Thursday, October 24, 2013

Hello Dubai and 777X

If I had bags of money and wanted to be a 777-X Launch customer I would want a few notable concessions from Boeing predicated upon Boeing delivering these milestone.

A firm entry into service date (penalty premium for each day late or past due).
A performance milestone that exceeds what is offered per seat in the Mini Jumbo Class.
Commonality  factor with its family of Aircraft. The 777 flies like the 787 or 747.
Performance exceeding the A-350-1000.
No Technology Glitch Testing  while in service. Any 787 rashes do not transfer forward to the 777-X
Ground Operation advancements for effective and efficient cost savings over prior generation.

In other words, before I buy I don't want to sucker -punch myself with my competitor, Airbus. These are obvious points discussed in sales meetings where the sales staff have no control over the development process. The sales staff are soliciting a trust or bond from the customer over things that the sales team have no control over as in the 787 case. The sales team may say, "The 787 will not have any down time and be 99% reliable". Then comes a four month grounding due to a major engineering oversight on battery protection, and quality control from Japan's battery people. Ironically, Japan Airlines reacts out against that four month embarrassing delay, by ordering the Airbus' A-350 in a Boeing fortress.

What sales team is getting sucker punched? Boeing's! The set -up  is monumental and complete. Even though the word glitch has six letters it acts as a four letter "G" bomb at an airport security check. The  customer ask questions like, will there be more glitches? Then the sales team pleads for more snacks or a short lunch break.  Here comes the reality pitch!  Every time you move a progression forward there will be "teething pains, Okay"!

However this 787 progression goes beyond the realm of understanding with customers as they labor with its new aircraft. Software is the life blood of the aircraft, receiving a continuous transfusion of updates as it works through a myriad combination of commands, that may in certain processing flows, have an incomplete code handling a particular unplanned-for circumstance. Light goes on and aircraft is grounded until updated. Solution goes out to all 787 airplanes for module updates. This is no small task as there are millions of lines of code flying the 787 and occasionally it hiccups as a situation may cause a system fault unforeseen in programming.  A process is established for dealing with this type of glitching, which has a rapidly diminishing error event occurance, as code is corrected. The 787 redundancy and safety checks make it a sound aircraft except for pesky lights and error reports.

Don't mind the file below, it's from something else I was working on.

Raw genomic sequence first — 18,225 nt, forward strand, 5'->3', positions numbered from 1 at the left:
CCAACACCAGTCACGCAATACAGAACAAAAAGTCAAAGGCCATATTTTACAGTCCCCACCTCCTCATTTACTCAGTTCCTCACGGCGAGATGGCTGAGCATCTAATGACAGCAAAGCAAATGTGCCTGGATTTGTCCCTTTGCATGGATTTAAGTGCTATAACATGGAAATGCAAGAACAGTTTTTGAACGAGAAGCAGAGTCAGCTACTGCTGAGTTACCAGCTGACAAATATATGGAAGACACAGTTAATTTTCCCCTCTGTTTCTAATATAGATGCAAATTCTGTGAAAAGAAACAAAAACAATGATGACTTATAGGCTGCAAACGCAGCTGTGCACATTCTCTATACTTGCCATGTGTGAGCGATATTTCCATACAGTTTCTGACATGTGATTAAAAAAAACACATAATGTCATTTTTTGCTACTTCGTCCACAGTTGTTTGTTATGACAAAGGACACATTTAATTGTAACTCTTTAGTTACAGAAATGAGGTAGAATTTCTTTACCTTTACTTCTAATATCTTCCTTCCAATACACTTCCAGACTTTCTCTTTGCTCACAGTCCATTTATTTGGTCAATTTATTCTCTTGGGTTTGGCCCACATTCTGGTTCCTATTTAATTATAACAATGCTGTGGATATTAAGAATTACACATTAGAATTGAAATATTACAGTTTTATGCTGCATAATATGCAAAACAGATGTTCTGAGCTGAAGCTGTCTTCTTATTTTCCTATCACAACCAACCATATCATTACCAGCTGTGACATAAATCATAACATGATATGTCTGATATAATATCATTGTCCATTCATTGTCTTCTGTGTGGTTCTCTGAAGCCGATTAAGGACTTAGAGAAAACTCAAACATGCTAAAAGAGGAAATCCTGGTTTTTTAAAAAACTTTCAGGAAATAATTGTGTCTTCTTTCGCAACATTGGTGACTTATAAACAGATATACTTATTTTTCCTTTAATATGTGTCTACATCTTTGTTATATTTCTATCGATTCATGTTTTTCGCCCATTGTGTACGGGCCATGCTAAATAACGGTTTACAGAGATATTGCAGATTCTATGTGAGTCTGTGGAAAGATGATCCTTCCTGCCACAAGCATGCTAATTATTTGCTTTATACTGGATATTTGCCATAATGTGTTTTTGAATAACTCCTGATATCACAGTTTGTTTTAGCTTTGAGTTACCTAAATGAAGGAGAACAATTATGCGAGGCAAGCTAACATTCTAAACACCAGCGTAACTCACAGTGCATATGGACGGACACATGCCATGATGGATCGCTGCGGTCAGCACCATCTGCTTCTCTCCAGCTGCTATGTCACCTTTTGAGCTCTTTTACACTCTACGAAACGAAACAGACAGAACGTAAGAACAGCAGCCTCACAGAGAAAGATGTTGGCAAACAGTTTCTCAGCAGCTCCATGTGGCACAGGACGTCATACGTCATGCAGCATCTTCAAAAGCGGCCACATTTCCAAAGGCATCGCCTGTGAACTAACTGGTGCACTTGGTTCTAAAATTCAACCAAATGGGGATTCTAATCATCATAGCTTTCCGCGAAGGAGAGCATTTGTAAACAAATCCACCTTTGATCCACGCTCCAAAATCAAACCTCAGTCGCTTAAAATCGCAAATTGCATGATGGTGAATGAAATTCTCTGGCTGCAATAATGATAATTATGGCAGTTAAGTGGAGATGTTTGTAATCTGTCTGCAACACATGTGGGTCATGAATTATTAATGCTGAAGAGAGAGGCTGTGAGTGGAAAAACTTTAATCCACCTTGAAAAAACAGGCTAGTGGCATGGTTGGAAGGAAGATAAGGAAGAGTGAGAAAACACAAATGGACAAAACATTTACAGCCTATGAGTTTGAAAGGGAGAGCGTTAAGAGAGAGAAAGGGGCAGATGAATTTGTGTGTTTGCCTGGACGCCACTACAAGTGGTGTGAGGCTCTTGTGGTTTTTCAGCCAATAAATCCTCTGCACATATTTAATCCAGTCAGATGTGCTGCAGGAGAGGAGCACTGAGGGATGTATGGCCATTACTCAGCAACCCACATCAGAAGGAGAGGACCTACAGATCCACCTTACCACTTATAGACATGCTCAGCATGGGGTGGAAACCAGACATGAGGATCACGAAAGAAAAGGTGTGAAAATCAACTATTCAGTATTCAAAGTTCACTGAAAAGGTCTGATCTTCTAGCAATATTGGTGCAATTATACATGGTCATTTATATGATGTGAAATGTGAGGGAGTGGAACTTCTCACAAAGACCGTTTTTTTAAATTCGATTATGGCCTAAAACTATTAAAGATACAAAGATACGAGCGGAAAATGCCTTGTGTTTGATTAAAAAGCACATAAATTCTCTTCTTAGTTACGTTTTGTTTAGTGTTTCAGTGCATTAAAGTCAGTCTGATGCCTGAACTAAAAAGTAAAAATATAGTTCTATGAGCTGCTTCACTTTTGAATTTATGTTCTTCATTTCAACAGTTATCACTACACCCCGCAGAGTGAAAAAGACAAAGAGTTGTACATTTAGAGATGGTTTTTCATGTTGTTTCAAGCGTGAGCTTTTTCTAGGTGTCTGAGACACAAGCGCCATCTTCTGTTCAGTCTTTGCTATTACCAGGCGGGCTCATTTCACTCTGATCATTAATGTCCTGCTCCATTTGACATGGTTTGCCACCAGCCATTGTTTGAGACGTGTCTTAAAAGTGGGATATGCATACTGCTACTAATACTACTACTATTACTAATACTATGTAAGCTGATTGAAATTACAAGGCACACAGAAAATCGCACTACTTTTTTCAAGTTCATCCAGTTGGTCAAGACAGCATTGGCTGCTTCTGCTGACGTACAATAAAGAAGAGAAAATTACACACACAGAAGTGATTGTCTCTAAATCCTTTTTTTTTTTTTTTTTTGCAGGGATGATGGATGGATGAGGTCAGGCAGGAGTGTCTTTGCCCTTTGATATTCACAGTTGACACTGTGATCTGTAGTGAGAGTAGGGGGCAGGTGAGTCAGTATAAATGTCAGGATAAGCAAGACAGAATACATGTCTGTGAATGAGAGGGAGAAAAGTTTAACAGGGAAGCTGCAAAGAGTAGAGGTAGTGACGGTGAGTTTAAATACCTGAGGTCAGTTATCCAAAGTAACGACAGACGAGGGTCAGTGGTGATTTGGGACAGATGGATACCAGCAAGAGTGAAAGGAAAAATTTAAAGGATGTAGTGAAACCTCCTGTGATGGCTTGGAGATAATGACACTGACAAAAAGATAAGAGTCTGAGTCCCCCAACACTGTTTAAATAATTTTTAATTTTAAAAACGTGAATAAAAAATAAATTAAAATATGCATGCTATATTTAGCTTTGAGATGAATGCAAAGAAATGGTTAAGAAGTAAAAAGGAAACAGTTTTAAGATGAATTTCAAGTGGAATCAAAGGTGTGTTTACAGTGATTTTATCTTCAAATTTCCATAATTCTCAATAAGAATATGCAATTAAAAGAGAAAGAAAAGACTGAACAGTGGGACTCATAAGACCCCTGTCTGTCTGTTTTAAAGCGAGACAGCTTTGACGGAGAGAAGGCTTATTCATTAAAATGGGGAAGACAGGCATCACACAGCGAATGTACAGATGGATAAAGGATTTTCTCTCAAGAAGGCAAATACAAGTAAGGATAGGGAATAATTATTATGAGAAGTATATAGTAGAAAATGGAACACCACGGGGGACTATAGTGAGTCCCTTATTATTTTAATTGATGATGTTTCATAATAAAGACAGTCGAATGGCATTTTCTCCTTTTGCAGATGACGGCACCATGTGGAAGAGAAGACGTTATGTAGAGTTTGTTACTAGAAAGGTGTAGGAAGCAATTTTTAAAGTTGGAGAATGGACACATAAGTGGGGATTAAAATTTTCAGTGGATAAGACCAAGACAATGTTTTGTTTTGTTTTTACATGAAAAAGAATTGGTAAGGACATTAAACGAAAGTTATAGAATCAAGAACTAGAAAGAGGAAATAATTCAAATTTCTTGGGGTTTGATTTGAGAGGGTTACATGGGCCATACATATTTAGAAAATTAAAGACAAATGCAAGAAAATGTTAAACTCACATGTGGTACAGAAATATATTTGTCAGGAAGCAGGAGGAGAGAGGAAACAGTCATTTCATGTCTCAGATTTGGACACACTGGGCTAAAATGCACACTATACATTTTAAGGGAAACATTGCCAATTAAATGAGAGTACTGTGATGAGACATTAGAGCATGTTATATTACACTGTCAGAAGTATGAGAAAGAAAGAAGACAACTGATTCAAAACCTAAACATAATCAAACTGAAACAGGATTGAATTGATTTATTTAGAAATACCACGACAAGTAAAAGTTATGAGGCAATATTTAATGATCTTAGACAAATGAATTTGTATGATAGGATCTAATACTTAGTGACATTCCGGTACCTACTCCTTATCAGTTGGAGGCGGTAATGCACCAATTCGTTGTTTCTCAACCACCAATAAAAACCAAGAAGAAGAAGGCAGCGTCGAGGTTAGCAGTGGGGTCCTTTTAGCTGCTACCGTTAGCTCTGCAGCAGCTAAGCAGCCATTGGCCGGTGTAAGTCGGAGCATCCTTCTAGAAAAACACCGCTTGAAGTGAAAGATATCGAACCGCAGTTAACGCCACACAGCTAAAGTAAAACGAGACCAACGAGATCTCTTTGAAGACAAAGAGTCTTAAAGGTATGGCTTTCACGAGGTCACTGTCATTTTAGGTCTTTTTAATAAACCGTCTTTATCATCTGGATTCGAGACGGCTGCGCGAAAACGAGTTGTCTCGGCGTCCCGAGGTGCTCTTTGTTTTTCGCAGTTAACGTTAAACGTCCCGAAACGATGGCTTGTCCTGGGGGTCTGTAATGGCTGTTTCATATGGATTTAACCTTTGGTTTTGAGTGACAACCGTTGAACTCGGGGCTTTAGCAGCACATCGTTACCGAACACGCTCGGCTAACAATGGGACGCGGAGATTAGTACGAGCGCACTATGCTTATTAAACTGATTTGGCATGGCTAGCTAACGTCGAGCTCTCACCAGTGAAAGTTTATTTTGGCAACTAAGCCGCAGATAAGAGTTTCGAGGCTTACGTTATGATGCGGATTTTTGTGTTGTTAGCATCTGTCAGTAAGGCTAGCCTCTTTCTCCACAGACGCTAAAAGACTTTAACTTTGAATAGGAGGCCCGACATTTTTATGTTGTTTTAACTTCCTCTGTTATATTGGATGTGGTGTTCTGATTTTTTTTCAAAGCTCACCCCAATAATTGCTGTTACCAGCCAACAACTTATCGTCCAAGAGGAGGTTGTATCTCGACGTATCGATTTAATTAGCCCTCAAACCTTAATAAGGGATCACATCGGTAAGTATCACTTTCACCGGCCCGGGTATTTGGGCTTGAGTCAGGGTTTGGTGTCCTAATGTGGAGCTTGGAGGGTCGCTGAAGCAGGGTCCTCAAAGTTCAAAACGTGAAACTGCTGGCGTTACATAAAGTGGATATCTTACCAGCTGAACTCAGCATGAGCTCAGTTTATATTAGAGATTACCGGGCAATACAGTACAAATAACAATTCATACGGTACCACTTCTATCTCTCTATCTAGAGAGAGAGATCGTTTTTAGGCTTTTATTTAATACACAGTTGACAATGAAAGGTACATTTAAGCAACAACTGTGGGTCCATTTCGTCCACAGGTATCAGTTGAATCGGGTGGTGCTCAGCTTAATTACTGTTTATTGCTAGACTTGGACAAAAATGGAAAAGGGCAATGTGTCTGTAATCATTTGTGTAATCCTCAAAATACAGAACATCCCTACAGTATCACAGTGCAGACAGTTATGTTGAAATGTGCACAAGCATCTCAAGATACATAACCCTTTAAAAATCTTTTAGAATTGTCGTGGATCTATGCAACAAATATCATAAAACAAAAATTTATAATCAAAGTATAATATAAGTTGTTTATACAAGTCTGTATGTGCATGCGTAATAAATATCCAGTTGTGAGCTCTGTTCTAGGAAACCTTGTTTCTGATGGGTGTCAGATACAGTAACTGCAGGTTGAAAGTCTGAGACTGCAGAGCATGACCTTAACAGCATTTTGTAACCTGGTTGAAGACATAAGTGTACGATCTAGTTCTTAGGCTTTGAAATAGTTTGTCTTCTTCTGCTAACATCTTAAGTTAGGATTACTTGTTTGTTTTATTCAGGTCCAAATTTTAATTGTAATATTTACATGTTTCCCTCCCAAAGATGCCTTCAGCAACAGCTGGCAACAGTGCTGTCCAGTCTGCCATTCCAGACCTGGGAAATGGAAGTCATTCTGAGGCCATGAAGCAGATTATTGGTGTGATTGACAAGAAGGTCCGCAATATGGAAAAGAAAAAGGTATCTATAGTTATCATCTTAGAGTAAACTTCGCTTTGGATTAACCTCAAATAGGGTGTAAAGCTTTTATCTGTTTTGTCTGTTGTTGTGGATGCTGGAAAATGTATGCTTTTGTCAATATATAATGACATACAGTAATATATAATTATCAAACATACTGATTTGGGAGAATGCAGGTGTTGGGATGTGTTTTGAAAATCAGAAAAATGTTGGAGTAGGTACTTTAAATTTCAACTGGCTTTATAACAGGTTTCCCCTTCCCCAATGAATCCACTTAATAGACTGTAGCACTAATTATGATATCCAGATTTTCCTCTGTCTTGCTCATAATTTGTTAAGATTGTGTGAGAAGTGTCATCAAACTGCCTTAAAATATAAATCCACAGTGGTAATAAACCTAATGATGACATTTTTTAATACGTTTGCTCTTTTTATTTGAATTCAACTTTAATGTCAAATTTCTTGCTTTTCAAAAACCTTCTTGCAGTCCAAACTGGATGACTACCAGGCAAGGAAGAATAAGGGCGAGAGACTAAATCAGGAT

Back to the 777X sales team, the customer asks,"will there be any 787 like glitching on the 777X" I don't want that kind of risk before we buy?"  "Seattle, we have a problem," retorts the sales team. No fear is implored by the master showman from Seattle. The 777X is bringing forward a tried and proven technology from the 787. A price that has been paid in full during its project. The dividend  extends a solid enhancements package for the 777X,  by its demonstration of design completeness.   What glitch goes on in 787 R&D stays in R&D (its not Vagas Baby all risks adverted). The 777X is coming out clean. All technologies are proven or it won't go on the 777X. Boeing knows what works and what doesn't work. A quantum leap in aviation, greater than anything since the Wright Brothers has been accomplished by Boeing's 787. Boeing is harnessing that proven "leap" into the  777X. Remember how long  the 777-models have been flying and how well they have flown. The best mini jumbo in the world today.  Now we are taking that legacy and fusing it with the 787 advancement and proven technologies into the perfect composite/metal aircraft.

The A-380 does not have composite flight surfaces, the 777X will have composite flight surfaces like the indisputable soaring 787. The A-350 is all  composite surfaces like the 787, but does not have a core technology built in light weight electrical mechanism, it has heavy hydraulics.  The 777X is the best of both worlds, a large passenger heavy for 407 passengers, that fits into every major airport not tasking a port authority to rebuild Jet ways for only a handful of flights a day. The 777 will fit into the same spaces where current wide bodies fit. As the 787 progresses over the next year so will the 777X progress. Eliminating any questionable issue before the 777X is even built. The wing will give efficiency as will the weight loss. Combine the newer GE engine with flight management systems and the 777X will beat the competition in its XWB top end. The 777X is already an XWB without sticking that label on it. It is wider and roomier than an Airbus in that class. That is why so many 777-300 are flying today.  The A-350-1000 may be equal to the older frame, but does not approach the X series forth coming.

Glitches? There will be "no stinking glitches coming forward in the press.
Now you know why I'm not on a sales team. I'll tend to say something I can't back up as in JAL's case. Boy, are they upset!  An A-350, really? Just like Boeing's sales team biffing it on the merits of  unforeseen glitching, the JAL buyers squad, biffed it big, by taking out the girl on the corner. Uhuum, Airbus anyone? Its not a sales team failure its a Boeing failure. The twenty year leap over Airbus by Boeing will be realized by 2020. When Airbus board of directors go, "oops, the 787 is really a great airplane, we biffed it too" As the 777-9 quietly whooshes over-head on final approach in Paris!